Ongoing Research: Jamnong Rodari [จำนงค์ รอดอริ], the forgotten Siamese comics master

00 Jamnong Rodari
“Raden Lundai” [ระเด่นลันได] tier by Siamese artist Jamnong Rodari [จำนงค์ รอดอริ] , c. late 1932

Kingdom of Siam, 1932. If the pre-1960s Thai Comics production is a lost continent, some artists -such as Prayoon Chanyawongse, Sawas Jutharop or Hem Vejakorn– are well-known from local aficionados. To the best of my knowledge and in the literature I’ve been able to access over the past 5 years, only two lines are mentioning Jamnong Rodari (จำนงค์ รอดอริ; brother of best-known illustrator Fuen Rodari), hailed as one of the greatest cartoonists of the 1930s. Not much more on his art; I only saw a fragment of a comics strip at the National Library of Thailand, and two series of beautiful book illustrations. So I was thrilled to get my hands on a collection of comic strips cut from 1932 Siamese newspapers [miraculously unearthed in an attic], and discover his stunning long-form comics which are said to have influenced prominent cartoonists of the late 1930s. Here are two excerpts. First is the upper-tier of his 48(?)-page comics adaptation of then-famous play Raden Lundai; or the Pauper Prince (ระเด่นลันได; a parody of the classic “Inao” play), with additional captions in Klon-16 versification below the panels, probably from late 1932 [there’s an ad for Chaplin’s 1931 City Lights at the back, and American films were usually screened in Siam one year after the US release]. Character design and gestures might be informed by the traditional Nang Talung (หนังตะลุง) shadow puppetry [as was suggested to me by my kick-@ssistant Bird]. Second excerpt [which I edited as I wanted to show the three-panel dance sequence which is allocated over two tiers in the original] is even more interesting as it unveils an example of realist-art long-form comics seven years before Hem Vejakorn’s Sri Thanonchai. Also unusual; the story is set in contemporary Siam -and is a “migrant” narrative- under the title KatunNaiBoPhachoenChok (การ์ตูนนายโบ้เผชิญโชค; The Comics of Mr. Bo who seeks his fortune [in Bangkok]). Drawn in late 1932 [as the newspaper banner was not cut from the first comics installment]. It appears that these two comic strips series -with two different styles and genres- were drawn by Jamnong Rodari in late 1932 or early 1933.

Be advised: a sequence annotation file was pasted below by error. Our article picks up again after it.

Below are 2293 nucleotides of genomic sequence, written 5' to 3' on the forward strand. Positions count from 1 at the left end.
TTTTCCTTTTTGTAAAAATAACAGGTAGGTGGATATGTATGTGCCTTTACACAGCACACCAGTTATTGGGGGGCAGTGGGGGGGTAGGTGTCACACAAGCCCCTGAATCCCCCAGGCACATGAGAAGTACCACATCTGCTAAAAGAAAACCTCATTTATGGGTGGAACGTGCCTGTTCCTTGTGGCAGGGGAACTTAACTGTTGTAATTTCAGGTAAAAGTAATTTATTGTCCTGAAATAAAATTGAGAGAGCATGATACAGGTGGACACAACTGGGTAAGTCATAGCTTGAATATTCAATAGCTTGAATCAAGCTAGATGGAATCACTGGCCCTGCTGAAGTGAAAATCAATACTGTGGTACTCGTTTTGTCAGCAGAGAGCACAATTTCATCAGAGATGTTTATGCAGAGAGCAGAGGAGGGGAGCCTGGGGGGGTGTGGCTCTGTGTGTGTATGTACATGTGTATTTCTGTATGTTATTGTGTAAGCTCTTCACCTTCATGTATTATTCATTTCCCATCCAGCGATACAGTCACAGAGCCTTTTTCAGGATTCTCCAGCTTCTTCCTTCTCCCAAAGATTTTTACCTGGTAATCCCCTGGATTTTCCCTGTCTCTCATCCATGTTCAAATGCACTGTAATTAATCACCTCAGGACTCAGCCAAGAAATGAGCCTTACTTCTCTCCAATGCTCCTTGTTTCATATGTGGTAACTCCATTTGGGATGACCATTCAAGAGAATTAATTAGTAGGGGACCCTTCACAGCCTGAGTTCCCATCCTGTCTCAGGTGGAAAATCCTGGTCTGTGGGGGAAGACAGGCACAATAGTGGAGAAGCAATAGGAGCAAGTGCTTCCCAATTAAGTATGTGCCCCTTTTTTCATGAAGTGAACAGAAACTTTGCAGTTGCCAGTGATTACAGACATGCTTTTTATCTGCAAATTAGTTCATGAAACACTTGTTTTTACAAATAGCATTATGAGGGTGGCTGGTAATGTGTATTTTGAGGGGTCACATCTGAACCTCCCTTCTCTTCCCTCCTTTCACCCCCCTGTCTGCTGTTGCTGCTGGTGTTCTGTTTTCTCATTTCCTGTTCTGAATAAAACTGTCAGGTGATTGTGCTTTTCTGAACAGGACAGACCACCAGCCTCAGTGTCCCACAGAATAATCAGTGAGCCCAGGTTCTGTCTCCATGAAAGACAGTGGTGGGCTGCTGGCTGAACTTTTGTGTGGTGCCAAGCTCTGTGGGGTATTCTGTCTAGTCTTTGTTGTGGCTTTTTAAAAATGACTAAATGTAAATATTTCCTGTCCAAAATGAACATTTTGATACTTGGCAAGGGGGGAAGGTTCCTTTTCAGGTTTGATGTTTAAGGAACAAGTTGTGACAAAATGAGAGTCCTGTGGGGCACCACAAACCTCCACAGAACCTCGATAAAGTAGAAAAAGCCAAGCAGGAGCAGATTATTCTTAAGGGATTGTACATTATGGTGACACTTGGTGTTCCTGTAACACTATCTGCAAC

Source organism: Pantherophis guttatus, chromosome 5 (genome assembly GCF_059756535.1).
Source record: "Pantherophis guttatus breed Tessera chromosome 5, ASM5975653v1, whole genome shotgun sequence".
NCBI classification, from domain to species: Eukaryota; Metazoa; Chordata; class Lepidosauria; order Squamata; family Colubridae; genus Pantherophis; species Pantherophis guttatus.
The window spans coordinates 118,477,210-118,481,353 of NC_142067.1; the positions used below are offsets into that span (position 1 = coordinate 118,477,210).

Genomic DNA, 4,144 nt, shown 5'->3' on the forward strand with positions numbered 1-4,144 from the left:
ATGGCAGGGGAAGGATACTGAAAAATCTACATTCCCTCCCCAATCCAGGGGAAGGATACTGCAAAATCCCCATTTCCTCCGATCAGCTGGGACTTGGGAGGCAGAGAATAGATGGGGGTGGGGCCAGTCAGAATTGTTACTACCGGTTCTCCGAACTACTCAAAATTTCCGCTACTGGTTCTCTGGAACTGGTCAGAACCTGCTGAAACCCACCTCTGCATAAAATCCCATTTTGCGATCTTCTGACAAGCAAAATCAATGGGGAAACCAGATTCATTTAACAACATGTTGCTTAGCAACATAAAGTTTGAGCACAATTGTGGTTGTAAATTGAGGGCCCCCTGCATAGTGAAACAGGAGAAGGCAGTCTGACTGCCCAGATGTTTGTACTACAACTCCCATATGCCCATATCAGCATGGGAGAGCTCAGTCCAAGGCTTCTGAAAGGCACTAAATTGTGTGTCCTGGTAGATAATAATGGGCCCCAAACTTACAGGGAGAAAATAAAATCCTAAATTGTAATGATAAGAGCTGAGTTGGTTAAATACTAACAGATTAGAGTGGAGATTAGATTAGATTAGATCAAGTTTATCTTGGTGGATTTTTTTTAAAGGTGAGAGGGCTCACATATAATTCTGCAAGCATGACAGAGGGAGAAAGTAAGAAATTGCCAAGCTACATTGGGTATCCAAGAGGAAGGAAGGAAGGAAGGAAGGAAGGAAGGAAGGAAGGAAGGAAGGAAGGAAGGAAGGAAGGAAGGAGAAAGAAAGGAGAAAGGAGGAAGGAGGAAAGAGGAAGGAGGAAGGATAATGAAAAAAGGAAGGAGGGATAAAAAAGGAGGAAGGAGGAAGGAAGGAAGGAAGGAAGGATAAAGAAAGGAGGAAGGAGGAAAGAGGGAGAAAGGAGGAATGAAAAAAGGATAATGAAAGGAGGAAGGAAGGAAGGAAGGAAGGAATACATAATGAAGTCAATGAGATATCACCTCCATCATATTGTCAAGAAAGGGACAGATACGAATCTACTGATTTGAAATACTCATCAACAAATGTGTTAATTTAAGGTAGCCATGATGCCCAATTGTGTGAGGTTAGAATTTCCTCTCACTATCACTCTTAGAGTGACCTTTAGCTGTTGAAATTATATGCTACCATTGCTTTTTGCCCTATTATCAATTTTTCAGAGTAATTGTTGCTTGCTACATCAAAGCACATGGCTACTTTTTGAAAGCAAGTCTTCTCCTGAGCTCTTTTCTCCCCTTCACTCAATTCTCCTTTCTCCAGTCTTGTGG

One question is left unanswered. Why was Jamnong Rodari forgotten from Thai Comics History while being hailed as “one of the greatest Siamese cartoonists.” I would venture that, unlike contemporary artists such as Sawas Jutharop and slightly later Prayoon Chanyawongse, Jamnong Rodari didn’t collect his serialized stories in comic book format. Sawas and Prayoon’s comic strips collections are known, and might have helped their names and works to be remembered in the following decades. No trace, so far, of any collected works of Jamnong. Might be a lead. [EDIT: a collection of Raden Lundai was recently sold on internet, so at least one collection of newspaper strips in comic book format was released]. Nicolas Verstappen

PS: These are not my favorite excerpts from the series; the most stunning pieces will come later, in another format [if current COVID-crisis doesn’t shatter this research project].